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Brief Reports

After news that a man managed to survive for two months in a frozen car by hibernating, there has been a flurry of unconfirmed reports that some old people in parts of Scotland are managing to survive the winter on a state pension. “I can’t believe it’s true,” said Pensions minister Ian Duncan Smith, “but if it is, we will certainly be looking at making cuts.” A leading clinician explained that in certain unusual circumstances it may be possible for the elderly poor to stay alive when the state doesn’t want them to: “They might be doing it by setting fire to all their furniture and eating their slippers. And we shouldn’t rule out cannibalism. We would love to research this phenomenon more closely, but of course there’s no money.”

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Jeremy Clarkson’s remark that the 30 November public sector strikers should be executed in front of their families was not in breach of broadcasting rules, Ofcom has ruled. The remarks sparked 31,000 complaints to the BBC. “It’s a disgrace,” said one licence holder, “everybody knows that strikers’ families should be executed too. It’s the only language these Bolsheviks understand.” Mr Clarkson commented, “I’m sorry I used the word ‘executed’. What I meant to say was ‘hanged, disembowelled and boiled in lard’. Now everyone will think I’m a gay liberal.”

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The US commander in Afghanistan has apologised over reports that Nato troops had "improperly disposed" of copies of the Koran. In a statement he said, “We wish to reassure Moslems everywhere that it is our policy to murder them while showing their storybooks the utmost respect. We regret any offence caused. Normal toilet paper has now been restored to the latrines.”

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The Prince of Wales has admitted he was a failure as a schoolboy football captain at an event for his Prince's Trust Football Initiative. Speaking to a group of famous footballers, the Prince told them his school team never won a game with him in charge. “It’s nice that he’s honest about it,” said Tottenham’s Jermain Tothepoint, “and it explains why he’s never been much cop as a prince either.” A spray of mixed wallflowers and antirrhinum sprang to the Prince’s defence: “He might not know much about architecture, but he knows how to water a plant, and he keeps us amused.”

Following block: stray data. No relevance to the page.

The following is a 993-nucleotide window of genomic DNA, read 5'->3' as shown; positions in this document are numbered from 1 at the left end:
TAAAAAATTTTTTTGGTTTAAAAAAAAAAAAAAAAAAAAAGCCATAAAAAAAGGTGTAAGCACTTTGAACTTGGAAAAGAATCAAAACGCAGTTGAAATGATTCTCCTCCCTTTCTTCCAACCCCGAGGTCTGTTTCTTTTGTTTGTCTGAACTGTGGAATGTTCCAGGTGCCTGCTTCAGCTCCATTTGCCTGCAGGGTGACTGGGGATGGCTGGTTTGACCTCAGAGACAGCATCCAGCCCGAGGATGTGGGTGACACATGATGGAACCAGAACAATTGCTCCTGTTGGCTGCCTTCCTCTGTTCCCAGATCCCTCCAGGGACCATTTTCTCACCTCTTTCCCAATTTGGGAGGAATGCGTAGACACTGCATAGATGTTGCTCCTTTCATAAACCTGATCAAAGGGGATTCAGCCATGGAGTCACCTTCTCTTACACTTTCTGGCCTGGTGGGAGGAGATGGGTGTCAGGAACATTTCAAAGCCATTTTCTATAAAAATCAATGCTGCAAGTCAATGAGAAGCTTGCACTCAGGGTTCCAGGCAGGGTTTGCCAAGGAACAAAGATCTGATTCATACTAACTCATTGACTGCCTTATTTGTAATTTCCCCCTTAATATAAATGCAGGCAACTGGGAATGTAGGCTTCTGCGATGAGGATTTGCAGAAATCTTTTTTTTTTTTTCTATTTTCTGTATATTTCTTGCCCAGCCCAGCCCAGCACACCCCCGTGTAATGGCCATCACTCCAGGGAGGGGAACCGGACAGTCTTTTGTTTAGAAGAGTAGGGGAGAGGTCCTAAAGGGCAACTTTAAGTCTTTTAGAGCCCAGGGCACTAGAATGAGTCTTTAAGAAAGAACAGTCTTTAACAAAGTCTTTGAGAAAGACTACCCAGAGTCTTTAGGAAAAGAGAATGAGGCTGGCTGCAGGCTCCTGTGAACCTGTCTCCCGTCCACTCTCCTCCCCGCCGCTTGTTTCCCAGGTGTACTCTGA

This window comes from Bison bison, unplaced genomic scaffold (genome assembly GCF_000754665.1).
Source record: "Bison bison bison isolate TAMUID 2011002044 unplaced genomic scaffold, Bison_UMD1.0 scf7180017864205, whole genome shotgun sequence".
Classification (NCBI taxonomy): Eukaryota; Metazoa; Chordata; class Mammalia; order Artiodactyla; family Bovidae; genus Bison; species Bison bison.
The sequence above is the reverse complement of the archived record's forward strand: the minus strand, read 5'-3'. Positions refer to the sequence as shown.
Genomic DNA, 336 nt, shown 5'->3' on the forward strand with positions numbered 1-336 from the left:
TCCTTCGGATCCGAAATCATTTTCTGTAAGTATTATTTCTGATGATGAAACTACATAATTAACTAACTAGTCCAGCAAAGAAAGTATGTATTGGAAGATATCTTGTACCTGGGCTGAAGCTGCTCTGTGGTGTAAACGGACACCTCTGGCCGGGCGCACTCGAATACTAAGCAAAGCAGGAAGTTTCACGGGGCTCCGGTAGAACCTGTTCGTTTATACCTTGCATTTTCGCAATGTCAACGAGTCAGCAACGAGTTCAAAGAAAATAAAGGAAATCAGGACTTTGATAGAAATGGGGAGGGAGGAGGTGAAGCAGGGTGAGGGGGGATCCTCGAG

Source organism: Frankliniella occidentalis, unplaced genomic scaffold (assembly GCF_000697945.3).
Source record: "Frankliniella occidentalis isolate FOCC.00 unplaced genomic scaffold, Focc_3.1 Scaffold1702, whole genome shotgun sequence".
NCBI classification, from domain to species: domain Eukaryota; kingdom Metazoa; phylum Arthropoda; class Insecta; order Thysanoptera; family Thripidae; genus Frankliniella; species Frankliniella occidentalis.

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Firms and charities are to be invited to bid for a payment-by-results scheme to try to get MPs into work or training, in a project launched by Deputy Prime Minister Nick Clegg. “Many MPs are not in employment, education or training, and do nothing all day but sit in front of a computer looking at stock figures. Many of them have complex problems, including truancy, idleness, a lack of motivation and disengagement from the electorate. It’s crucial to help these people now before the next election and unemployment hits us all.”

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Many large retail stores have expressed concerns over another government work experience scheme which has been derided as "slave labour". One chief executive blasted critics of the scheme: “It’s ridiculous to imply these trainees are worse off than our regular staff. This is making us look bad to our shareholders. Let’s get this straight, all our employees work in slave conditions, not just a few miserable trainees.”